THE UK notched up its seventh successive quarter of growth today but Chancellor George Osborne warned the country faces a “critical moment” amid a darkening picture for the global economy.
Gross domestic product (GDP) grew by 0.7% in the third quarter, according to the Office for National Statistics (ONS) - a slowdown from 0.9% in the previous period.
GDP has now been growing since the start of last year but the figures also showed that the performance of manufacturing in the latest quarter, with growth of just 0.4%, was the weakest it has been since the first three months of 2013.
Meanwhile, the dominant services sector, which represents nearly four-fifths of output and has led the UK out of recession, failed to keep pace with a growth surge of 1.1% in the second quarter, though it still expanded by 0.7%.
Britain is expected to be the fastest-growing major world economy this year, with the International Monetary Fund (IMF) predicting a GDP increase of 3.2%.
But weakness in the eurozone, the UK’s main trading partner, is weighing on prospects and Bank of England chief economist Andy Haldane has signalled that the gloomier picture means there will be no interest rate hike until well into next year.
The latest GDP figures showed that while the economy was 3% stronger in the third quarter than in the same quarter a year ago, this was a slowdown from the 3.2% comparison in the second quarter.
The UK is now 3.4% ahead of its level at the start of the downturn in 2008 but manufacturing is still 4.1% behind and construction 8.2% short. The latter grew by 0.8% in the third quarter.
Mr Osborne said: “Today’s strong growth figures show that the UK continues to lead the pack in an increasingly uncertain global economy. With all the main sectors of the economy growing, it’s clear that our recovery is broadly based.
“But the UK is not immune to weakness in the euro area and instability in global markets, so we face a critical moment for our economy.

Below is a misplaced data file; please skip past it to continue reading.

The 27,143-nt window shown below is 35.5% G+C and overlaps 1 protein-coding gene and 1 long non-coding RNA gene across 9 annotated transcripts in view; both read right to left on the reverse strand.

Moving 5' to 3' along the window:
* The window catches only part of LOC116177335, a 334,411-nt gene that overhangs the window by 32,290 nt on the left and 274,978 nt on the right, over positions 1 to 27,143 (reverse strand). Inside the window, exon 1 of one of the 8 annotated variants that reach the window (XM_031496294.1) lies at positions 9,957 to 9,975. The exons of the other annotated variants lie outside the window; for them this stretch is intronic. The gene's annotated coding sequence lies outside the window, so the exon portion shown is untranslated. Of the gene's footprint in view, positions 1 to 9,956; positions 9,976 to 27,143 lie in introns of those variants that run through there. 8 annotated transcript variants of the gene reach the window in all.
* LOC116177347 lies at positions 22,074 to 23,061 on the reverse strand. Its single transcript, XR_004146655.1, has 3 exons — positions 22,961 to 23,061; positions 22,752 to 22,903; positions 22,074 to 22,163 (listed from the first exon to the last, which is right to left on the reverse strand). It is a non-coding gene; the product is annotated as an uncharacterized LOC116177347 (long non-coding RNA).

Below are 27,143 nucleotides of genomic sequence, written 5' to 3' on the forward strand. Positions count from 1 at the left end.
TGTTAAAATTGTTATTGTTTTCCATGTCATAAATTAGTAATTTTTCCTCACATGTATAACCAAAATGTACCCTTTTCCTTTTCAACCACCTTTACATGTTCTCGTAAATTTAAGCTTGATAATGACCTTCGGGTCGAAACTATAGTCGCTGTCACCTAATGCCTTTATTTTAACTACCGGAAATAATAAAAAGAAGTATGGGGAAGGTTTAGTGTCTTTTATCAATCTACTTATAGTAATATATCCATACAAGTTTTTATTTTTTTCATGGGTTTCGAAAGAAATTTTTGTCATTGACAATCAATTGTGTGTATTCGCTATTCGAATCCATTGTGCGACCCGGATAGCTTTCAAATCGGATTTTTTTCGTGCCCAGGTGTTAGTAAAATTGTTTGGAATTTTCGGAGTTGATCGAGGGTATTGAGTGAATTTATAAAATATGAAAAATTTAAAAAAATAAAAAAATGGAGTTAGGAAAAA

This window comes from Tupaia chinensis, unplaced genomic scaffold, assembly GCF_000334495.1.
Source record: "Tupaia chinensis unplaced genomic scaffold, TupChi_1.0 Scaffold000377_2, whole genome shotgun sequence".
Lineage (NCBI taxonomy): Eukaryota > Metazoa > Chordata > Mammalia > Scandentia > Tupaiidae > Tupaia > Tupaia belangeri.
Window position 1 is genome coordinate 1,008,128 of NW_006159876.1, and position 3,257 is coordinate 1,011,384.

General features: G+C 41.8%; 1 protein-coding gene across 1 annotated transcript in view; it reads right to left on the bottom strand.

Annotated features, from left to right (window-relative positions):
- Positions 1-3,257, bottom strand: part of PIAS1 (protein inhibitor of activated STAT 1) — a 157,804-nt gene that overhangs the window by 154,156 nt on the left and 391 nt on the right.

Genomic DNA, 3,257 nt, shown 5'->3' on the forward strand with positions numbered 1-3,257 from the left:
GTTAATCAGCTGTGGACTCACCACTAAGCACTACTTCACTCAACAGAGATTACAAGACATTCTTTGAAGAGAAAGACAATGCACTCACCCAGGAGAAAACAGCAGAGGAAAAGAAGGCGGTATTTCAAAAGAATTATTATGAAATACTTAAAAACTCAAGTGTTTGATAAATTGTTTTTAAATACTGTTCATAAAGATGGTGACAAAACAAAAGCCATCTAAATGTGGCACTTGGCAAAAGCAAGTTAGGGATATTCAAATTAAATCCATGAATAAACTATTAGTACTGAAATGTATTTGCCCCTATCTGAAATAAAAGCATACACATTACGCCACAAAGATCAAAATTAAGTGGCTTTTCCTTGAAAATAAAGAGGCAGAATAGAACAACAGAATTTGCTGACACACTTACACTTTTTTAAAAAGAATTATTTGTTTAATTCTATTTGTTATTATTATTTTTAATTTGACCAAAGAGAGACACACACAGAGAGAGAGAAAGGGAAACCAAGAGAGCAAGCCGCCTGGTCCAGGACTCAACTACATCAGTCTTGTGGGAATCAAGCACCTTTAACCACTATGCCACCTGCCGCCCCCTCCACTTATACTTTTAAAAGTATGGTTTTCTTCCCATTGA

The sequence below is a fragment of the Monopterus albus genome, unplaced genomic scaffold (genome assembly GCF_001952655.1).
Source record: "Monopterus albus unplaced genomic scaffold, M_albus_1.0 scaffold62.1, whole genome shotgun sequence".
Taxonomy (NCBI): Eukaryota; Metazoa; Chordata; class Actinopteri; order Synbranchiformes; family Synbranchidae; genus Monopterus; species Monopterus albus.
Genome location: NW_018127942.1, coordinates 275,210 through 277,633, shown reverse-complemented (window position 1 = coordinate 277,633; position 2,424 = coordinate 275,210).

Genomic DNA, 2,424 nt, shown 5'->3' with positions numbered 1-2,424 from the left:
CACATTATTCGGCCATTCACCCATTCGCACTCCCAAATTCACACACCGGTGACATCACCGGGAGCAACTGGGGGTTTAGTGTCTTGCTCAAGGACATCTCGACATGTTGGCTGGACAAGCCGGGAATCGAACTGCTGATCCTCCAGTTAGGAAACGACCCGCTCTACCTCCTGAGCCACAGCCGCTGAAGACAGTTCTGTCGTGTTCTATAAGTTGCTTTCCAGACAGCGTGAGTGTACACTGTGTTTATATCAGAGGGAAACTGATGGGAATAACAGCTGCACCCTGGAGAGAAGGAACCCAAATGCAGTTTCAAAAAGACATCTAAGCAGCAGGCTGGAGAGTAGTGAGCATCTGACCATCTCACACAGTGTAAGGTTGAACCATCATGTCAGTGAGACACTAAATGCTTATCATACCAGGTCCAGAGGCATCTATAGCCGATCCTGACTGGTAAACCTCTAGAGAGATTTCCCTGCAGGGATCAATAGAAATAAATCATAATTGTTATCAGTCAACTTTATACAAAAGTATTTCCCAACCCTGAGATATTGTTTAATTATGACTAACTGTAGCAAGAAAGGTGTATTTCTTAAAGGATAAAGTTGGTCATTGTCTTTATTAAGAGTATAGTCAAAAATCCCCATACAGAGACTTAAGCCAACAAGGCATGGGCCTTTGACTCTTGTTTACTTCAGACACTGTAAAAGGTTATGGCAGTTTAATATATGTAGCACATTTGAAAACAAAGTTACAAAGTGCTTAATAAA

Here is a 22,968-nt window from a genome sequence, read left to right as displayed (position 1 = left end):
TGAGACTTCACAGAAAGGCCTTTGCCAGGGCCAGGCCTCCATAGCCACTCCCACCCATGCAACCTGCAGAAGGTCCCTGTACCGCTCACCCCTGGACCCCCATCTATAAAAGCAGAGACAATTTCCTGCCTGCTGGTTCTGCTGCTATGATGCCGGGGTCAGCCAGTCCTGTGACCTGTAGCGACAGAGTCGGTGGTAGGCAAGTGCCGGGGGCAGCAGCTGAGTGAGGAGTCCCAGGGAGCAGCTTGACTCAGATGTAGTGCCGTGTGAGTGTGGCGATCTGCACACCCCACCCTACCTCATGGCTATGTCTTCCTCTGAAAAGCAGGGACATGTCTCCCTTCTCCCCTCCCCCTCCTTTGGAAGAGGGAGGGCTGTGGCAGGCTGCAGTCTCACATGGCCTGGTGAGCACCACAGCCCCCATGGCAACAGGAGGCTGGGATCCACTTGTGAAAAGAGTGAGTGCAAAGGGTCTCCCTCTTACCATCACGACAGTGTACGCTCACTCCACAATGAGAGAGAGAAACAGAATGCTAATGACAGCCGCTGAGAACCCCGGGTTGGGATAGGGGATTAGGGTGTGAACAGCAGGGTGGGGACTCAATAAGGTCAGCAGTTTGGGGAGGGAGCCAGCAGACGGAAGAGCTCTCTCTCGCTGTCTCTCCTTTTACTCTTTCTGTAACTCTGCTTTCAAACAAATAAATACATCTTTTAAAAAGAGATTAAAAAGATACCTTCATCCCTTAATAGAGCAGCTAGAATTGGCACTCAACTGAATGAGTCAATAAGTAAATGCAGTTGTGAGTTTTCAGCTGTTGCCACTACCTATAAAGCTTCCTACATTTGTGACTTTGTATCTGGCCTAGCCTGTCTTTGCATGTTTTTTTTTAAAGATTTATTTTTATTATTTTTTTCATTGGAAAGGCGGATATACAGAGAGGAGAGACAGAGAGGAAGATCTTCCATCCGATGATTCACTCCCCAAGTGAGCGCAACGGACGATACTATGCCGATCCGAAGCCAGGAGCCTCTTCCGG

“If we want to avoid a return to the chaos and instability of the past, then we need to carry on working through our economic plan that is delivering stability and security.”
Critics of the coalition point to the fact that despite strong growth and record numbers in work, wages are still falling in real terms. Pay growth has been lagging behind inflation for six years.
Shadow chancellor Ed Balls said: “For all George Osborne’s claims that the economy is fixed, most people are still not feeling the recovery.
“Working people are over £1,600 a year worse off since 2010 and these figures now show a concerning slowdown in economic growth too.”
Scotiabank’s Alan Clarke said today’s GDP figure was “not a bad reading by any stretch of the imagination”.
But ING Bank economist Rob Carnell said the Chancellor “may view this as a mixed blessing, after being given a bigger bill for the EU budget thanks to the UK’s relative outperformance of its European Union peers”.
It comes after it emerged that the European Union wants the UK to pay £1.7 billion more for its funding to reflect its better economic performance compared to other states.
Howard Archer, chief UK and European economist at IHS Global Insight, said: “The UK economy held up pretty well in the third quarter.
“But there are some recent signs that it may be coming a little off the boil, partly reflecting the fact that it is not immune to increased global economic uncertainty and weakness in the eurozone.”